Lulu – A Murder Ballad is directed and designed by Mark Holthusen, whose previous work encompasses photography, album artwork, music videos, and stage design for numerous bands. He previously collaborated with the Tiger Lillies on The Rime of the Ancient Mariner. His chief scenographic tool is projection. This works best when the images are of a Gothic landscape (tall wonky houses, lit windows, street lamps) or ornate interiors. It is less successful when performer-video interaction is attempted – with the exception of a simple and beautiful image of Lulu holding an umbrella as filmed rain bears down on her. The culminating murder scene uses a beautiful design idea of lighting the proscenium arch with an intense red-and-black projection, although this is marred slightly by an odd cartoonish burst of on-screen blood.
The songs are mostly written in the third person, about Lulu and her abusers/lovers, although some are addressed to her. The imagery is nasty. One abuser of the young Lulu is described as ‘salivating on her dress’ (accompanied by nasty slurping noises by Jacques). And as for Lulu: ‘Does she want it? She doesn’t know anything else.’ he spits. Lulu is, variously, ‘A bird on a wire’ or ‘Just a marionette of a pervert’s desires’ or ‘An animal in a cage.’ There is, amongst the original compositions, a very lovely cover of Cole Porter’s Love For Sale, Jacques’ robust delivery forcing the song away from breezy romanticism into a harsh laying-out of Porter’s disturbing lyrics in all their bare distress: Love for sale / Appetising young love for sale / Love that’s fresh and still unspoiled / Love that’s only slightly soiled / Love for sale.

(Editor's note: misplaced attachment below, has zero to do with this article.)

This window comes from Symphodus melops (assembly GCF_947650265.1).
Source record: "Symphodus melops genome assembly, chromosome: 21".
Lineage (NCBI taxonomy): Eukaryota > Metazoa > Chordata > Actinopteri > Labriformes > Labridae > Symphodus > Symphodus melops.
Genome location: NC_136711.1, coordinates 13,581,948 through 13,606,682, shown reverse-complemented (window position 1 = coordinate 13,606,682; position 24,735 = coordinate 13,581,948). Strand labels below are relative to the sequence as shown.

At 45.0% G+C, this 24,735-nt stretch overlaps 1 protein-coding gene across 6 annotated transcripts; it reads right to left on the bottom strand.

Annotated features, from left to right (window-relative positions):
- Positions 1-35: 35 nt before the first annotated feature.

The most harrowing of the songs – the culmination of the story, the horrific ending of Lulu’s life at the hands of Jack the Ripper– is written in the second person, addressed to her killer. Jacques sits at the piano, and rasps the words out: Do you pray, Jack? Got a crucifix on your wall? Do you think God will be grateful you’ve rid the world of vermin? Do you masturbate over her dead body, Jack, her uterus torn out…? It is truly, terribly, magnificently horrible.
Musically, it’s mostly the usual Tiger Lillies mix. Waltzes fast and slow. A fair few ‘oom pah, oom pah’ jolly bounce-along tunes. A rumba or two. Martyn Jacques moves from standing with uke or accordion (and occasional swanee whistle) to sitting behind his piano. Adrian Stout is solid as a rock on contra bass, and adds interesting layers of sound with musical saw and Theremin. New boy Jonas Golland does a fine job on drums / percussion. There are some interesting and complex sections of music that take it all into a more jazzy and experimental direction. But it is Jacques’s voice that mostly draws our attention – his extraordinary falsetto singing voice, and his horribly gruff spoken voice (as Shig), a mesmerising mix.
Lest we leave the theatre totally destroyed, there is a very lovely comic coda to the story – the murdered Lulu re-appearing pretty as a picture to be serenaded by Jacques with the second cover version of the night. It’s another Cole Porter classic – and it is, of course, My Heart Belongs to Daddy. Sick!